Inspired by the STEAM work being done by a Head Start program in Lawrence, Mass., staff in Worcester decided to form a STEAM committee and create their own STEAM rooms.

 

millswanmural

 

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Why teach math to 3-year-old children?

“Early math is surprisingly important,” Doug Clements, an early learning expert at the University of Denver, explains in a PBS NewsHour report.

“What kids know in their preschool or entering kindergarten year about mathematics predicts their later school success. In mathematics, sure, that makes sense, but it even predicts later reading success, as well as early literacy skills do.”

In essence, why wouldn’t you teach math to 3-year-olds given how high the payoff is.

Clements is one of the creators of Building Blocks, a project — funded by the National Science Foundation — that designs math curricula for young children.

“Our basic approach is finding the mathematics in, and developing mathematics from, children’s activity,” the Building Blocks website explains. “We wish to help children extend and mathematize their everyday activities, from building blocks to art to songs to puzzles…”

(more…)

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“Research shows that kindergarten mostly is a mathematical wasteland right now for kids. In other words, kids knew that stuff before they walked into the kindergarten door. What are they learning? Almost nothing.”

“Early math is surprisingly important. What kids know in their preschool or entering kindergarten year about mathematics predicts their later school success. In mathematics, sure, that makes sense, but it even predicts later reading success, as well as early literacy skills do.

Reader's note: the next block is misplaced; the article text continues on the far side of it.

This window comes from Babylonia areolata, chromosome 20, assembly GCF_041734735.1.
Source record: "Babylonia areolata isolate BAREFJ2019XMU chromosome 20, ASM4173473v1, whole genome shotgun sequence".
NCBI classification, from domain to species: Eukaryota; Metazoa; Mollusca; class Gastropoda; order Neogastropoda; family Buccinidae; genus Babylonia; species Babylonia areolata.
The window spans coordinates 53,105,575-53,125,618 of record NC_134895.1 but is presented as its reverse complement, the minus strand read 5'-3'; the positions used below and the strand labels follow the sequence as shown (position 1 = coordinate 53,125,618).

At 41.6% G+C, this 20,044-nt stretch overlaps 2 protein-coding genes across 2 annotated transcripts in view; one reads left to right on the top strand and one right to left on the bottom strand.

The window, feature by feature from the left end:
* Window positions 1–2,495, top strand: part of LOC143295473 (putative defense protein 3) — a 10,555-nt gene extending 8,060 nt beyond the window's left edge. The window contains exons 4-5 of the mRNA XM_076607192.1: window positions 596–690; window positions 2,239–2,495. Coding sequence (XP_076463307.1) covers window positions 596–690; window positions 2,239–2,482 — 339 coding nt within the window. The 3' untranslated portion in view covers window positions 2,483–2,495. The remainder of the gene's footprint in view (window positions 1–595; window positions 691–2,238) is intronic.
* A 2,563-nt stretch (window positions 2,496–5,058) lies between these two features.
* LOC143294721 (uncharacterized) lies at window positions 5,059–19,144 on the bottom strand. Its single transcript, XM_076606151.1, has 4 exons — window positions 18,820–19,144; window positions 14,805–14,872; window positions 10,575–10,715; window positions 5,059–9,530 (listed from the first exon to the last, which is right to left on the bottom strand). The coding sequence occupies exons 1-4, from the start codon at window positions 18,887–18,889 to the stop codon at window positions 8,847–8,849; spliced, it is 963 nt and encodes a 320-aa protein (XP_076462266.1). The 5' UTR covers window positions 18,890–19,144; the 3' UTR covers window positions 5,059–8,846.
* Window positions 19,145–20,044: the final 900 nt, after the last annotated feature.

“Early math is cognitively fundamental. It’s not just about number and shapes. There’s reasoning and thinking embedded in what we do in early mathematics that forms a foundation for years to come.”

Doug Clements, early learning expert at the University of Denver, “Counting the benefits of teaching math to 3-year-olds,” PBS NewsHour, September 6, 2016

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“ ‘We believe that preschool is an integral part of the public school system and public school should be universally available because every child can benefit from it,’ said Josh Wallack, Deputy Chancellor of New York City’s Department of Education. ‘Therefore, preschool should be universal.’ ”

“ ‘Trying to do something this quickly presents a lot of challenges,’ Wallack said. But so far, he said, the push for universal preschool here has proven to be ‘a great example of what a municipal government can do when focused on a really ambitious goal.’ ”

“ ‘I feel like children are learning so much more now,’ said [Lauren] Kendall, who was inspired to leave a communications job at Lehman Brothers, the now-defunct investment bank, and become a teacher after Sept. 11, 2001. When she got her first preschool classroom in 2003 though, she said she had to write her own curriculum and figure out what her kids needed.

“Now, Kendall gets support from the district, including a curriculum that helps her plan classroom activities and personal coaching that helps her understand how to best engage young learners.”

“ ‘What’s perplexing to me is: How come we haven’t moved?’ [Marcy Whitebook] said. ‘There were all these excuses you could make 40 years ago about why we were stuck. But now, there’s no excuse.’ ”

“What it will take to create quality preschool for all,” by Lillian Mongeau, The Hechinger Report, via PBS NewsHour, August 16, 2016